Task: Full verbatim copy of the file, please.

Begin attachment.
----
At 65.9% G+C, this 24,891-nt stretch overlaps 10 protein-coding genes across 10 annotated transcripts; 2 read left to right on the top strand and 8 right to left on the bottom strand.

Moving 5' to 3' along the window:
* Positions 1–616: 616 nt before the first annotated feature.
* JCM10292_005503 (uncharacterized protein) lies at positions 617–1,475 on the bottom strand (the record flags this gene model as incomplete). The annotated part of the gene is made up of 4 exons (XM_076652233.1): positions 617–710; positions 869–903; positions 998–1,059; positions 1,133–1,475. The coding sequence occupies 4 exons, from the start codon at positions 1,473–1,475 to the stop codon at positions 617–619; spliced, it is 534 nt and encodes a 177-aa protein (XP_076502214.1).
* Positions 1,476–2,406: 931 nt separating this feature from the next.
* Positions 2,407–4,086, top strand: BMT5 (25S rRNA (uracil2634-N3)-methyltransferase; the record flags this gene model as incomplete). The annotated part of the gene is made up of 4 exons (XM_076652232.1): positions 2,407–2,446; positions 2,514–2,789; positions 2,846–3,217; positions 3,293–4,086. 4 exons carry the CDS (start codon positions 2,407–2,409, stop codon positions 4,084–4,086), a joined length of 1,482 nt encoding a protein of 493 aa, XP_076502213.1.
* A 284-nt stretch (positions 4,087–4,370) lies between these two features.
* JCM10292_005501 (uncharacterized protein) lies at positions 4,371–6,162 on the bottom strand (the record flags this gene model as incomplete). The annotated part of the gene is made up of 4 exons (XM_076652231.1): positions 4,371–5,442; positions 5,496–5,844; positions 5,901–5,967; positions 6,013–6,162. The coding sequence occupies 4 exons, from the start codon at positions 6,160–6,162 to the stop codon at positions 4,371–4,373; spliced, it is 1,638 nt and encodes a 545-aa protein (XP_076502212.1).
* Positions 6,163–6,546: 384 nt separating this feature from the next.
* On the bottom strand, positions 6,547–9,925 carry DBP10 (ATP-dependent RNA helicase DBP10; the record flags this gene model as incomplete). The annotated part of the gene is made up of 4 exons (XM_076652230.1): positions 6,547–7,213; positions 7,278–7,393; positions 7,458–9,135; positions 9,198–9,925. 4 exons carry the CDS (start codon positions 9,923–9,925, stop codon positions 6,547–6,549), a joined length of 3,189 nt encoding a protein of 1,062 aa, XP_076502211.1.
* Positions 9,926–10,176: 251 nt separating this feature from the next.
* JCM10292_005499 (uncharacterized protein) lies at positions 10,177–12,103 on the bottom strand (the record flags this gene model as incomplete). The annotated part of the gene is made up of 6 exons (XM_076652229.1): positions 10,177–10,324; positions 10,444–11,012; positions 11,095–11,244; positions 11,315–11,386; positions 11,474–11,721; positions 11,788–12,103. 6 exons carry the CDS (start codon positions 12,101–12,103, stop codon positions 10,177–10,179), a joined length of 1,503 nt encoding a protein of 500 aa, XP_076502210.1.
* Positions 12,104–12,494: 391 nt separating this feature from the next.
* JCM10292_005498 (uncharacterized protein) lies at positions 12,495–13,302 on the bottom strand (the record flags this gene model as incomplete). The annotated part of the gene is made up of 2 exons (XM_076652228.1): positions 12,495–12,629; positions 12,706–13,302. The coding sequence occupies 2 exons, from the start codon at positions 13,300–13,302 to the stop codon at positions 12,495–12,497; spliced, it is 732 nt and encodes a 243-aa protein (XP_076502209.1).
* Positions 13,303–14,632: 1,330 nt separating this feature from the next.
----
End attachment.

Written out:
At 65.9% G+C, this 24,891-nt stretch overlaps 10 protein-coding genes across 10 annotated transcripts; 2 read left to right on the top strand and 8 right to left on the bottom strand.

Moving 5' to 3' along the window:
* Positions 1–616: 616 nt before the first annotated feature.
* JCM10292_005503 (uncharacterized protein) lies at positions 617–1,475 on the bottom strand (the record flags this gene model as incomplete). The annotated part of the gene is made up of 4 exons (XM_076652233.1): positions 617–710; positions 869–903; positions 998–1,059; positions 1,133–1,475. The coding sequence occupies 4 exons, from the start codon at positions 1,473–1,475 to the stop codon at positions 617–619; spliced, it is 534 nt and encodes a 177-aa protein (XP_076502214.1).
* Positions 1,476–2,406: 931 nt separating this feature from the next.
* Positions 2,407–4,086, top strand: BMT5 (25S rRNA (uracil2634-N3)-methyltransferase; the record flags this gene model as incomplete). The annotated part of the gene is made up of 4 exons (XM_076652232.1): positions 2,407–2,446; positions 2,514–2,789; positions 2,846–3,217; positions 3,293–4,086. 4 exons carry the CDS (start codon positions 2,407–2,409, stop codon positions 4,084–4,086), a joined length of 1,482 nt encoding a protein of 493 aa, XP_076502213.1.
* A 284-nt stretch (positions 4,087–4,370) lies between these two features.
* JCM10292_005501 (uncharacterized protein) lies at positions 4,371–6,162 on the bottom strand (the record flags this gene model as incomplete). The annotated part of the gene is made up of 4 exons (XM_076652231.1): positions 4,371–5,442; positions 5,496–5,844; positions 5,901–5,967; positions 6,013–6,162. The coding sequence occupies 4 exons, from the start codon at positions 6,160–6,162 to the stop codon at positions 4,371–4,373; spliced, it is 1,638 nt and encodes a 545-aa protein (XP_076502212.1).
* Positions 6,163–6,546: 384 nt separating this feature from the next.
* On the bottom strand, positions 6,547–9,925 carry DBP10 (ATP-dependent RNA helicase DBP10; the record flags this gene model as incomplete). The annotated part of the gene is made up of 4 exons (XM_076652230.1): positions 6,547–7,213; positions 7,278–7,393; positions 7,458–9,135; positions 9,198–9,925. 4 exons carry the CDS (start codon positions 9,923–9,925, stop codon positions 6,547–6,549), a joined length of 3,189 nt encoding a protein of 1,062 aa, XP_076502211.1.
* Positions 9,926–10,176: 251 nt separating this feature from the next.
* JCM10292_005499 (uncharacterized protein) lies at positions 10,177–12,103 on the bottom strand (the record flags this gene model as incomplete). The annotated part of the gene is made up of 6 exons (XM_076652229.1): positions 10,177–10,324; positions 10,444–11,012; positions 11,095–11,244; positions 11,315–11,386; positions 11,474–11,721; positions 11,788–12,103. 6 exons carry the CDS (start codon positions 12,101–12,103, stop codon positions 10,177–10,179), a joined length of 1,503 nt encoding a protein of 500 aa, XP_076502210.1.
* Positions 12,104–12,494: 391 nt separating this feature from the next.
* JCM10292_005498 (uncharacterized protein) lies at positions 12,495–13,302 on the bottom strand (the record flags this gene model as incomplete). The annotated part of the gene is made up of 2 exons (XM_076652228.1): positions 12,495–12,629; positions 12,706–13,302. The coding sequence occupies 2 exons, from the start codon at positions 13,300–13,302 to the stop codon at positions 12,495–12,497; spliced, it is 732 nt and encodes a 243-aa protein (XP_076502209.1).
* Positions 13,303–14,632: 1,330 nt separating this feature from the next.